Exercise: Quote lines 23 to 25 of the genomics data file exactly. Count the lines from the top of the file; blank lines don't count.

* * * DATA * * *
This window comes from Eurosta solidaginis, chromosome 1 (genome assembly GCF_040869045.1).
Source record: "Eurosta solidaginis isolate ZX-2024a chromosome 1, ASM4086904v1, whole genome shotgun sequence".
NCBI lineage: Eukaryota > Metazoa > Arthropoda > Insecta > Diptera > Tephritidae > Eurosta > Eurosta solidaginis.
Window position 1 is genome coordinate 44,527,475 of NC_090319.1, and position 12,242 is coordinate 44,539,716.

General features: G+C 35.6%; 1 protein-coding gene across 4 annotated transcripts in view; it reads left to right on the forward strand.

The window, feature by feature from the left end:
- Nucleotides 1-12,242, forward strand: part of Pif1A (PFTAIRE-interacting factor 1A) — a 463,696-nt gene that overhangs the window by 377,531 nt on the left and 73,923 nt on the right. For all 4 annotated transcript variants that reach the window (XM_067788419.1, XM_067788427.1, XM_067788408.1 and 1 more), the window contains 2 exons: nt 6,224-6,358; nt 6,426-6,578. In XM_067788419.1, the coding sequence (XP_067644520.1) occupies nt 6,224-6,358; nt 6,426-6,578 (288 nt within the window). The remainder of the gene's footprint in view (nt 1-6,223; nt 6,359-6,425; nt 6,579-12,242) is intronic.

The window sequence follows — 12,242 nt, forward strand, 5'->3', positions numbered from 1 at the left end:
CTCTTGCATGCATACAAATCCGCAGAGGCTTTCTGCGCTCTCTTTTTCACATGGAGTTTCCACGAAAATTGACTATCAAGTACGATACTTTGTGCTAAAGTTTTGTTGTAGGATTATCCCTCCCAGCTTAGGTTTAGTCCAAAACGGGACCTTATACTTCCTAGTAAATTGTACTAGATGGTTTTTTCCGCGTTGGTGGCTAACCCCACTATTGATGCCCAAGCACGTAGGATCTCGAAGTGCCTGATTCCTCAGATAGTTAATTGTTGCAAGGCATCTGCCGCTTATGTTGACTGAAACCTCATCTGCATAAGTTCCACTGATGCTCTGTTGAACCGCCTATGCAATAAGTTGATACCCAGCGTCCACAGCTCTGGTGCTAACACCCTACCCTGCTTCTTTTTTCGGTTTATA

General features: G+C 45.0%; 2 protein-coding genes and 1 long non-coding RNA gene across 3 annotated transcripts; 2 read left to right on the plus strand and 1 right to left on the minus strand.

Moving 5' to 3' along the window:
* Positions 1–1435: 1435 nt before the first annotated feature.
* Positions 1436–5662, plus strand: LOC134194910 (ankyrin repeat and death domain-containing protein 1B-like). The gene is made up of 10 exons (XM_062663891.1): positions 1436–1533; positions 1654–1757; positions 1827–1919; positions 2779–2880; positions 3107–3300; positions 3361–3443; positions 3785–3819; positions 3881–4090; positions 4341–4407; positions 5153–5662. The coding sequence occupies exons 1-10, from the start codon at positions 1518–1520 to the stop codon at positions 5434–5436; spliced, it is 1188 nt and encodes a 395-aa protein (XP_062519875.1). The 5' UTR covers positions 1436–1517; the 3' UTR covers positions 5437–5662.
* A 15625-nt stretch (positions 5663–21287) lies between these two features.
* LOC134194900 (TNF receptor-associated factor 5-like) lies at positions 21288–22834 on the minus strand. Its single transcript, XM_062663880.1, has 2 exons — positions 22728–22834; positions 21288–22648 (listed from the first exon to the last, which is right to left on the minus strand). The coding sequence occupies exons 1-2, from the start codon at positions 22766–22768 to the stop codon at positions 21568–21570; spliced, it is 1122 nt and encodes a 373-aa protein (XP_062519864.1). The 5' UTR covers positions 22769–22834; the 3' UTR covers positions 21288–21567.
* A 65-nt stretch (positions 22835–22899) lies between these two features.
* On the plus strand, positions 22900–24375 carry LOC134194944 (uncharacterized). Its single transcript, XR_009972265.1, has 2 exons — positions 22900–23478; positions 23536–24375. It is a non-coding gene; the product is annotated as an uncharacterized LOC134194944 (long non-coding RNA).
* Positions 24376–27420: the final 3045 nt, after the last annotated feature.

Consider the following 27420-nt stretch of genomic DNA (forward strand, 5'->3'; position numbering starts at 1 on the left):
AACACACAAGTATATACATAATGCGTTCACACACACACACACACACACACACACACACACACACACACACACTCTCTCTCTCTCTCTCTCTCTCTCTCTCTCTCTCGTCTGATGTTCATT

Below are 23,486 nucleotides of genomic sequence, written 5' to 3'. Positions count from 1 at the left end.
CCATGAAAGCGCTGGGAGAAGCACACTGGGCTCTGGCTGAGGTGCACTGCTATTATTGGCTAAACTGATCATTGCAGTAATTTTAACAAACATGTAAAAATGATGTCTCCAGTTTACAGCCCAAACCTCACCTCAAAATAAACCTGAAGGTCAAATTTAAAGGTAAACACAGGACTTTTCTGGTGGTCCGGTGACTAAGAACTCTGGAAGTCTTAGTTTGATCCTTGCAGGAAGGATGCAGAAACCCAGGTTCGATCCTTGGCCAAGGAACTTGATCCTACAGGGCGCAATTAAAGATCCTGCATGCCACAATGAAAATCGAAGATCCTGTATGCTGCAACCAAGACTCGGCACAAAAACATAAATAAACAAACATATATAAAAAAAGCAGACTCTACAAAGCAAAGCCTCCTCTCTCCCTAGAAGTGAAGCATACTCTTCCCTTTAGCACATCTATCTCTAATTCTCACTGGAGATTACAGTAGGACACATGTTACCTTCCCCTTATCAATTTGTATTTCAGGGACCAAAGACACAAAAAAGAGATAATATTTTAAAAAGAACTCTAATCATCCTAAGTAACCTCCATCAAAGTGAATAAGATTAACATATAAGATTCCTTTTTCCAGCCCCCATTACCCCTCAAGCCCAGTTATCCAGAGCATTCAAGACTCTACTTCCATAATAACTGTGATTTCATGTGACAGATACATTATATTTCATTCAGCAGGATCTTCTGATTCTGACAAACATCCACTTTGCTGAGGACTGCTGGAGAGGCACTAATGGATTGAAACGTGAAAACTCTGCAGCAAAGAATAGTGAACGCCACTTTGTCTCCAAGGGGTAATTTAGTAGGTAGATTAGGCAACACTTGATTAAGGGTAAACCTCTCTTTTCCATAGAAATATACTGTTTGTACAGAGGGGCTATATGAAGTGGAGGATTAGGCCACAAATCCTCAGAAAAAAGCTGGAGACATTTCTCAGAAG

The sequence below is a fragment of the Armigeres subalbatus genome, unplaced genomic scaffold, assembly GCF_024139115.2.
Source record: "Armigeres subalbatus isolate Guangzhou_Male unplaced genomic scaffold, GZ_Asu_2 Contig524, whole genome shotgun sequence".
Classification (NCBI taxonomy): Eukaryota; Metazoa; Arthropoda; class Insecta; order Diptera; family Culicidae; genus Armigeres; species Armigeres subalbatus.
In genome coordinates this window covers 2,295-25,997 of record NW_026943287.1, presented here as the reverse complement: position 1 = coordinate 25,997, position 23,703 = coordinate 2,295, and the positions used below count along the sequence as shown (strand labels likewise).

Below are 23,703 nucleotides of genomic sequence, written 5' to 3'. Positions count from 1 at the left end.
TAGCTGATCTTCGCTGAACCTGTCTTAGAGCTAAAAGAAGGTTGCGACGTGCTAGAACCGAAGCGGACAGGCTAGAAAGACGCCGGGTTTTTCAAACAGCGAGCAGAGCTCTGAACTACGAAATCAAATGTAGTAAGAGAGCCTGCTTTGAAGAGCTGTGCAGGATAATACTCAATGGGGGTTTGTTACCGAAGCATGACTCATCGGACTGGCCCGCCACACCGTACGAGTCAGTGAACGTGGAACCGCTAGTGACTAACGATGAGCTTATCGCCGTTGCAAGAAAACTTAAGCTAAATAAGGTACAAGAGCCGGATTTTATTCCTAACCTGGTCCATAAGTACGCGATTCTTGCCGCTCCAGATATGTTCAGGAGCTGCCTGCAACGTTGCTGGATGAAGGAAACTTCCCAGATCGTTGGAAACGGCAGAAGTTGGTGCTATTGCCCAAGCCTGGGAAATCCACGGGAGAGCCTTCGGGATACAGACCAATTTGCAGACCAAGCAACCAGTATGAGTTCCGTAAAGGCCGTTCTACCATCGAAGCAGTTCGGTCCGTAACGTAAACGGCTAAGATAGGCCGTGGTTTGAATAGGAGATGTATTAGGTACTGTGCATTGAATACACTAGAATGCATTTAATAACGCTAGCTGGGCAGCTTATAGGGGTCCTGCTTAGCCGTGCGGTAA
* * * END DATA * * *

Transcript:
The sequence below is a fragment of the Armigeres subalbatus genome, unplaced genomic scaffold, assembly GCF_024139115.2.
Source record: "Armigeres subalbatus isolate Guangzhou_Male unplaced genomic scaffold, GZ_Asu_2 Contig524, whole genome shotgun sequence".
Classification (NCBI taxonomy): Eukaryota; Metazoa; Arthropoda; class Insecta; order Diptera; family Culicidae; genus Armigeres; species Armigeres subalbatus.